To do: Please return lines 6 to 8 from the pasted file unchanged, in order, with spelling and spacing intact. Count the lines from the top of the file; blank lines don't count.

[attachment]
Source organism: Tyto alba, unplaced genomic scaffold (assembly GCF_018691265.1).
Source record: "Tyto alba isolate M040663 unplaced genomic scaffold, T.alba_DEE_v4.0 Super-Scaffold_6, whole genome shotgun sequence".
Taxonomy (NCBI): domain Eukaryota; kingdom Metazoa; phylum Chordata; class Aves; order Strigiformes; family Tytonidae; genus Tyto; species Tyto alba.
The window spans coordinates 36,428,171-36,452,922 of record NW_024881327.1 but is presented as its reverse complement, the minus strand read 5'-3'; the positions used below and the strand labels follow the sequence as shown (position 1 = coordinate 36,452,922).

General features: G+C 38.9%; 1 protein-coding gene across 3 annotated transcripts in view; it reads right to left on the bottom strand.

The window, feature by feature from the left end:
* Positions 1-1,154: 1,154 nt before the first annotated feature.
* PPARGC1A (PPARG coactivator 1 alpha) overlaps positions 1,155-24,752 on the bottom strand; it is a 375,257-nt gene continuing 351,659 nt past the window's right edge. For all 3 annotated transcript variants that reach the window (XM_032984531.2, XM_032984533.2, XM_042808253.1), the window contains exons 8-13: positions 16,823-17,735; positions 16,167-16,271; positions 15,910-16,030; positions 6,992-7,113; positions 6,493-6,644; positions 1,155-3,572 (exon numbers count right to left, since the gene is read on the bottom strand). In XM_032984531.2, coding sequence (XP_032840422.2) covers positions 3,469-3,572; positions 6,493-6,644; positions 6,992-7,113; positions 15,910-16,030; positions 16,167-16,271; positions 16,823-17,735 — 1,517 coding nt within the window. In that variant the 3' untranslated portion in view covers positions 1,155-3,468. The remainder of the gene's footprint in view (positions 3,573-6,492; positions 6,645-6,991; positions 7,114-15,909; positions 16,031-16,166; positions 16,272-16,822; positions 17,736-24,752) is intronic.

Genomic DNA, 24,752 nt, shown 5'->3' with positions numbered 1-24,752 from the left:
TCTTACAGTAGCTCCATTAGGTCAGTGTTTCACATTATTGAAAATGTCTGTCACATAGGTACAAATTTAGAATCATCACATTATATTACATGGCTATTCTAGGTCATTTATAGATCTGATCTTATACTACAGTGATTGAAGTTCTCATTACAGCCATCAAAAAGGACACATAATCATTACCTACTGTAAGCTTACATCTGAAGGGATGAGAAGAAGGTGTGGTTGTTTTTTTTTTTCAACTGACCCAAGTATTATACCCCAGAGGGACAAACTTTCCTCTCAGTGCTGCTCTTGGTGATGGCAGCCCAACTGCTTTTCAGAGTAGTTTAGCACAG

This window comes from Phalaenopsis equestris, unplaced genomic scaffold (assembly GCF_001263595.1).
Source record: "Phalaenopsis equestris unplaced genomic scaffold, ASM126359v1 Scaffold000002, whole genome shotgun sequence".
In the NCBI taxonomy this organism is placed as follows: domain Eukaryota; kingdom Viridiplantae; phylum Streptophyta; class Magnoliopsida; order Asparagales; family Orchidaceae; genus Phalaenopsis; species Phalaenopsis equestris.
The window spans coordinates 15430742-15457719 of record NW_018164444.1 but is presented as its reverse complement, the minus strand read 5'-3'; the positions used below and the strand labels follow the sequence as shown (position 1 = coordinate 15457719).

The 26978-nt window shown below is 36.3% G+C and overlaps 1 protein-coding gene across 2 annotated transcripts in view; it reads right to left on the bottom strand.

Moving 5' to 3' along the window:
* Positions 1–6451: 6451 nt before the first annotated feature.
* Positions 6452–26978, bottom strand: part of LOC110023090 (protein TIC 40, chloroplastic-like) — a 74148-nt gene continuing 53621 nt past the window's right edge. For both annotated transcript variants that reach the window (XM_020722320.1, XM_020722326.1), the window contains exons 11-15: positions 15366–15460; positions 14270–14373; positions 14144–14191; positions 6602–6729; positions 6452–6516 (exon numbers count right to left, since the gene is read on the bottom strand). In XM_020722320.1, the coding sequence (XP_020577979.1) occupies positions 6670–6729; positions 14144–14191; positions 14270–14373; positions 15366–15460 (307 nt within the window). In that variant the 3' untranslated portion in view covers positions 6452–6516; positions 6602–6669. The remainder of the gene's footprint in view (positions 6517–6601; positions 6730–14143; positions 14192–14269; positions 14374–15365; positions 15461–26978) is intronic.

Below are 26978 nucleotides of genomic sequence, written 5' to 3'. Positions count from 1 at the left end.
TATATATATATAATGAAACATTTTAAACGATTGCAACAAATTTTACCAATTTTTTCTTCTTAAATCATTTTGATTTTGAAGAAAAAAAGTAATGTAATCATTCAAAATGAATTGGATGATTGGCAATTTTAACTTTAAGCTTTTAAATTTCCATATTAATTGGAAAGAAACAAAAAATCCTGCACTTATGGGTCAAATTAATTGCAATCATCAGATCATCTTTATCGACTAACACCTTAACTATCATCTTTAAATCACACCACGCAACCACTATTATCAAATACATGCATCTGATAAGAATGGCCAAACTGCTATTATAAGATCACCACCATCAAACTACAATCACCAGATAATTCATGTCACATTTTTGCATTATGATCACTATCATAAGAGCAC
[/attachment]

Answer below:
The window, feature by feature from the left end:
* Positions 1-1,154: 1,154 nt before the first annotated feature.
* PPARGC1A (PPARG coactivator 1 alpha) overlaps positions 1,155-24,752 on the bottom strand; it is a 375,257-nt gene continuing 351,659 nt past the window's right edge. For all 3 annotated transcript variants that reach the window (XM_032984531.2, XM_032984533.2, XM_042808253.1), the window contains exons 8-13: positions 16,823-17,735; positions 16,167-16,271; positions 15,910-16,030; positions 6,992-7,113; positions 6,493-6,644; positions 1,155-3,572 (exon numbers count right to left, since the gene is read on the bottom strand). In XM_032984531.2, coding sequence (XP_032840422.2) covers positions 3,469-3,572; positions 6,493-6,644; positions 6,992-7,113; positions 15,910-16,030; positions 16,167-16,271; positions 16,823-17,735 — 1,517 coding nt within the window. In that variant the 3' untranslated portion in view covers positions 1,155-3,468. The remainder of the gene's footprint in view (positions 3,573-6,492; positions 6,645-6,991; positions 7,114-15,909; positions 16,031-16,166; positions 16,272-16,822; positions 17,736-24,752) is intronic.